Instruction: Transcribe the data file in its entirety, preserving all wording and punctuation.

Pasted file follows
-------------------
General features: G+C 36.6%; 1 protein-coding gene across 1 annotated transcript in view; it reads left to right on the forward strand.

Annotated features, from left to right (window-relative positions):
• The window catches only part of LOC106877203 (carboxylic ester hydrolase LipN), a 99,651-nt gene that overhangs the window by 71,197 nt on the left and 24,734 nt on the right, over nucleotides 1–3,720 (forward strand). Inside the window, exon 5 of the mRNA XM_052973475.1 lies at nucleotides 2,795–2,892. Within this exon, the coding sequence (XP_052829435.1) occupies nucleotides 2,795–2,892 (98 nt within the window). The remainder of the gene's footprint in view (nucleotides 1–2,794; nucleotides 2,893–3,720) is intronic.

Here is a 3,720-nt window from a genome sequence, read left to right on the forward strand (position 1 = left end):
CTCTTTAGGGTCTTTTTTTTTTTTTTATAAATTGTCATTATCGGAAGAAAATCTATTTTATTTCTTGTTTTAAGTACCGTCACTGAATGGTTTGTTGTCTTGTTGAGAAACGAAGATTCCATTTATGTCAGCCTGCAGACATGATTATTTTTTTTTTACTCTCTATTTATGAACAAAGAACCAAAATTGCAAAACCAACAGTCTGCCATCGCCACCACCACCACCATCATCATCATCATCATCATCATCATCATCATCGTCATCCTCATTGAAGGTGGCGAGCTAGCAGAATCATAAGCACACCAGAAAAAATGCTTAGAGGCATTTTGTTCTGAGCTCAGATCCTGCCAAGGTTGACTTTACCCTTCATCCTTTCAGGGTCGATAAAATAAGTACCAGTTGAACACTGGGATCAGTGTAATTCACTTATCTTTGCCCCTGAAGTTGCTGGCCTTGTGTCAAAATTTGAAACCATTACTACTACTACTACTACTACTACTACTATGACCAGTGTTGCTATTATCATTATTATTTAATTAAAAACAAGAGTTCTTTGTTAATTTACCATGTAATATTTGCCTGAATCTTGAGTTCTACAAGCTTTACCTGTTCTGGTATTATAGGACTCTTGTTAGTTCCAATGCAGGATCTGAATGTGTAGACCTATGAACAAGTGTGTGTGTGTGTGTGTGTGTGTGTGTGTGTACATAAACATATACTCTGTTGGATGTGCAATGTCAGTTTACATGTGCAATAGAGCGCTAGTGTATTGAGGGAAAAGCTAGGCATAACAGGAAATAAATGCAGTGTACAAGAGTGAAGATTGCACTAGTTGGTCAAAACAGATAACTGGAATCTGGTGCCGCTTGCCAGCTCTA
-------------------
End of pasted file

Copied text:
General features: G+C 36.6%; 1 protein-coding gene across 1 annotated transcript in view; it reads left to right on the forward strand.

Annotated features, from left to right (window-relative positions):
• The window catches only part of LOC106877203 (carboxylic ester hydrolase LipN), a 99,651-nt gene that overhangs the window by 71,197 nt on the left and 24,734 nt on the right, over nucleotides 1–3,720 (forward strand). Inside the window, exon 5 of the mRNA XM_052973475.1 lies at nucleotides 2,795–2,892. Within this exon, the coding sequence (XP_052829435.1) occupies nucleotides 2,795–2,892 (98 nt within the window). The remainder of the gene's footprint in view (nucleotides 1–2,794; nucleotides 2,893–3,720) is intronic.

Here is a 3,720-nt window from a genome sequence, read left to right on the forward strand (position 1 = left end):
CTCTTTAGGGTCTTTTTTTTTTTTTTATAAATTGTCATTATCGGAAGAAAATCTATTTTATTTCTTGTTTTAAGTACCGTCACTGAATGGTTTGTTGTCTTGTTGAGAAACGAAGATTCCATTTATGTCAGCCTGCAGACATGATTATTTTTTTTTTACTCTCTATTTATGAACAAAGAACCAAAATTGCAAAACCAACAGTCTGCCATCGCCACCACCACCACCATCATCATCATCATCATCATCATCATCATCATCGTCATCCTCATTGAAGGTGGCGAGCTAGCAGAATCATAAGCACACCAGAAAAAATGCTTAGAGGCATTTTGTTCTGAGCTCAGATCCTGCCAAGGTTGACTTTACCCTTCATCCTTTCAGGGTCGATAAAATAAGTACCAGTTGAACACTGGGATCAGTGTAATTCACTTATCTTTGCCCCTGAAGTTGCTGGCCTTGTGTCAAAATTTGAAACCATTACTACTACTACTACTACTACTACTACTATGACCAGTGTTGCTATTATCATTATTATTTAATTAAAAACAAGAGTTCTTTGTTAATTTACCATGTAATATTTGCCTGAATCTTGAGTTCTACAAGCTTTACCTGTTCTGGTATTATAGGACTCTTGTTAGTTCCAATGCAGGATCTGAATGTGTAGACCTATGAACAAGTGTGTGTGTGTGTGTGTGTGTGTGTGTGTGTACATAAACATATACTCTGTTGGATGTGCAATGTCAGTTTACATGTGCAATAGAGCGCTAGTGTATTGAGGGAAAAGCTAGGCATAACAGGAAATAAATGCAGTGTACAAGAGTGAAGATTGCACTAGTTGGTCAAAACAGATAACTGGAATCTGGTGCCGCTTGCCAGCTCTA